• Remember – disclosures to overseas service providers who are not using the information for their own purposes are not covered by the new IPP 12, but must comply with IPP 5 (your data must be kept protected).

If you’re sharing personal information with a ‘foreign entity’ that will use it for their own purposes, ensure:

  • An exception to IPP 12 applies to permit the disclosure (document your justification)
  • If you want to rely on the contractual exception, your current contracts provide for sufficient safeguards and limitations (The Office of the Privacy Commissioner has issued model contractual clauses that you can use, plus guidance).
  • Ongoing governance around cross-border information sharing, to ensure exceptions still apply (e.g. if relying on equivalent laws).

Fine tune your processes for handling information requests

  • Check your identification verification processes to see if they are fit for purpose, including:

    • How to reduce the risk of impersonation.
    • Whether your staff understand and can identify when an information request may be made under threat of physical or mental harm.
    • Ensure your information request process allows requests for urgency to be appropriately considered.
    • Check your automated deletion processes can be paused to allow for the retention of personal information that has been requested under IPP 6.

Consider the relevance of tweaks to other privacy information Principles

    • IPP1 – Purpose of collection: Review what personal information your organisation is collecting, including personal identifiers, and make sure it’s all necessary.
    • IPP4 – Manner of collection: Check if you collect personal information directly from children/young people and if so, assess whether this is being done fairly, transparently and proportionately.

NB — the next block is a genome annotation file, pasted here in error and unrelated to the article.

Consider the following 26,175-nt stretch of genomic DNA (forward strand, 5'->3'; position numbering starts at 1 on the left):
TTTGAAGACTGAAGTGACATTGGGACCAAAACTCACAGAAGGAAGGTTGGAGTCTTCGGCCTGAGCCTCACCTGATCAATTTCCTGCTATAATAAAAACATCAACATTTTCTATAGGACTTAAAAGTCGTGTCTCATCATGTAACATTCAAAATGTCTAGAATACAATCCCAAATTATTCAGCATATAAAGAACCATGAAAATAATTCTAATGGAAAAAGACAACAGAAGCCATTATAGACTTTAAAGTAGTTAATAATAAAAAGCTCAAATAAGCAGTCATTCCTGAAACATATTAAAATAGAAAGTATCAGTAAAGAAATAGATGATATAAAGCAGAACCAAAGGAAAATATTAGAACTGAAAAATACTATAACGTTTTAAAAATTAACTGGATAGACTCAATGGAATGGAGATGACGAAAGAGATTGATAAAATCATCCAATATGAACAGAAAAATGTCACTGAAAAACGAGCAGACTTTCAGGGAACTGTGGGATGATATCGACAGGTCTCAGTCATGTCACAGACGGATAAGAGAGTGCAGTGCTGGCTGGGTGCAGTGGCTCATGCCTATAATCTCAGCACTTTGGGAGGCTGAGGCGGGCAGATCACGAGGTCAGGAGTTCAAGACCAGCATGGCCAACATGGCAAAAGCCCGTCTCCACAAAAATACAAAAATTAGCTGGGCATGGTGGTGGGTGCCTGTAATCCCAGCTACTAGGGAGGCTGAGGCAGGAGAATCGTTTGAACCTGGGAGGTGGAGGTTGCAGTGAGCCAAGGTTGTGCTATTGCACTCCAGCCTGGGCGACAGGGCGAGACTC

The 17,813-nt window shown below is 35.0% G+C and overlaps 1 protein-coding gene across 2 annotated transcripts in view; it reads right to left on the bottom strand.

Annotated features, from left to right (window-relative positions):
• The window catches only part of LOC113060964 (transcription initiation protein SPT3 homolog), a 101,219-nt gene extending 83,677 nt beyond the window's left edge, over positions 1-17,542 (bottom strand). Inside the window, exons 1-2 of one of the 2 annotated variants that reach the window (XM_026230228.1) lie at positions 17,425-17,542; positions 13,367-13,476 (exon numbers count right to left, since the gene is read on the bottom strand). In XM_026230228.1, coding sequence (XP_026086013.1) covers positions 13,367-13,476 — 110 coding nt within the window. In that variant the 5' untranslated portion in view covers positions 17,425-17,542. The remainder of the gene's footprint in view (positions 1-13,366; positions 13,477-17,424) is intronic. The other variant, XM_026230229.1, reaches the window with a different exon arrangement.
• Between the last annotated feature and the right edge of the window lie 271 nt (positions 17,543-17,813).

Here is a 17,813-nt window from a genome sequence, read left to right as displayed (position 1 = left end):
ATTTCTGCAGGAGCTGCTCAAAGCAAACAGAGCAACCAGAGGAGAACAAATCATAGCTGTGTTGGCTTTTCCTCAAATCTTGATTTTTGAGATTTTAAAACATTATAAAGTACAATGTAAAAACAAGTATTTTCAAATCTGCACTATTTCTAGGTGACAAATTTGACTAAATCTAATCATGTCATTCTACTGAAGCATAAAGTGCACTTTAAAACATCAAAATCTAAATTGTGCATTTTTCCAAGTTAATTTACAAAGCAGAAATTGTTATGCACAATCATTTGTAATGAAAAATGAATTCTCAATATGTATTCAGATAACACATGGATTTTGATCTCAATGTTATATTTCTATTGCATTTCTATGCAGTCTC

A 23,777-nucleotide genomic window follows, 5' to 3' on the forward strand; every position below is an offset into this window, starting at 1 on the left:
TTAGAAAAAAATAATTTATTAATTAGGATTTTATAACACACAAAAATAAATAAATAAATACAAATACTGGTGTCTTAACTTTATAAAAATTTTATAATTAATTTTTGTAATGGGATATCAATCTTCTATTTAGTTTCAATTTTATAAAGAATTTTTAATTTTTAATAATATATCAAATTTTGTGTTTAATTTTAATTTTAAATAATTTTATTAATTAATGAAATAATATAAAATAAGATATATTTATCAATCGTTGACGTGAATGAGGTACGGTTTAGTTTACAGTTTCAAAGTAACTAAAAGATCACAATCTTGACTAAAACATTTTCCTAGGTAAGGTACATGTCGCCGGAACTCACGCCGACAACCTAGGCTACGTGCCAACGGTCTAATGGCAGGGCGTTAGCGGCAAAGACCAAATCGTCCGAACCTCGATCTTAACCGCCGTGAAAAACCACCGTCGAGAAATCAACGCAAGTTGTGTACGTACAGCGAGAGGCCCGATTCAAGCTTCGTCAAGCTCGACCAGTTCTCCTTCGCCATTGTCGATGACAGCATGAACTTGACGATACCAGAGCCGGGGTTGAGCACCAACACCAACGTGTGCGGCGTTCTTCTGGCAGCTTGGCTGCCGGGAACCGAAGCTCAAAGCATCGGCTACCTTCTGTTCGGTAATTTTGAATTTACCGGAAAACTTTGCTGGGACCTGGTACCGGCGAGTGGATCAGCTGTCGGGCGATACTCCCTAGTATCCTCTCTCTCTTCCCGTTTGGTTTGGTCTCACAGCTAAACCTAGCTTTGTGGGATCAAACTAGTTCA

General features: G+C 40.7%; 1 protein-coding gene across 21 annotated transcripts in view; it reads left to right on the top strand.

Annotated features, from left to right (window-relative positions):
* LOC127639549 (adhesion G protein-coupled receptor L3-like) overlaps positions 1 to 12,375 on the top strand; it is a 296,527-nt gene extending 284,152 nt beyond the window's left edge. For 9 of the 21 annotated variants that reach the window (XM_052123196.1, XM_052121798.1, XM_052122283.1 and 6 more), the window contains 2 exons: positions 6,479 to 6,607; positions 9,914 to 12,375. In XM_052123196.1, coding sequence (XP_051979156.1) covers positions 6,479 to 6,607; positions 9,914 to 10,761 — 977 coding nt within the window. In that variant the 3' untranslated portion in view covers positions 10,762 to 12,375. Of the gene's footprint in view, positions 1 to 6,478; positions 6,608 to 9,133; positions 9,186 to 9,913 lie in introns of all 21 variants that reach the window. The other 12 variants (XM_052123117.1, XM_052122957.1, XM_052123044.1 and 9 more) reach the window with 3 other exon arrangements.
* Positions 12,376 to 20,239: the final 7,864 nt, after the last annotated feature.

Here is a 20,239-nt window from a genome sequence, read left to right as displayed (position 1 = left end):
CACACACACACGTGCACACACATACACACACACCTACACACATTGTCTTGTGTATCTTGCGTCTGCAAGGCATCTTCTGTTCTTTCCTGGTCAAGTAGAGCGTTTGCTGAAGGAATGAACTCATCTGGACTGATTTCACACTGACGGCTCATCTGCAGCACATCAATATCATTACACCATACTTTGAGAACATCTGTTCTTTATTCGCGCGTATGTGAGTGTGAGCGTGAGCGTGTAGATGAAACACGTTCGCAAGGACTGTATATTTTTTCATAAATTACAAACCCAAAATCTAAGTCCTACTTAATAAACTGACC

• IPP13 – Unique Identifiers: Ensure you’re taking appropriate steps to minimise the harm of misuse of your unique identifiers.

Take the opportunity to improve general privacy hygiene

  • Check your external facing privacy statement is accurate and easy to understand.
  • Use the new law as a lever to get your people thinking about privacy, not just as a compliance exercise but as an opportunity to build trust.
  • Consider whether you need to review your insurance coverage.
  • Refresh your information security awareness training for your staff – especially around email use and phishing, a significant cause of privacy breaches.
  • Don’t forget your employee personal information – you have the same obligations there.

Simply Privacy is a specialist consultancy providing privacy advice, strategy and consultancy services to public and private sector organisations. They believe in a holistic, pragmatic approach to privacy practice and work with their clients to ensure that privacy solutions fit with their business needs and wider goals.

Emma Pond Director of Simply Privacy Ltd.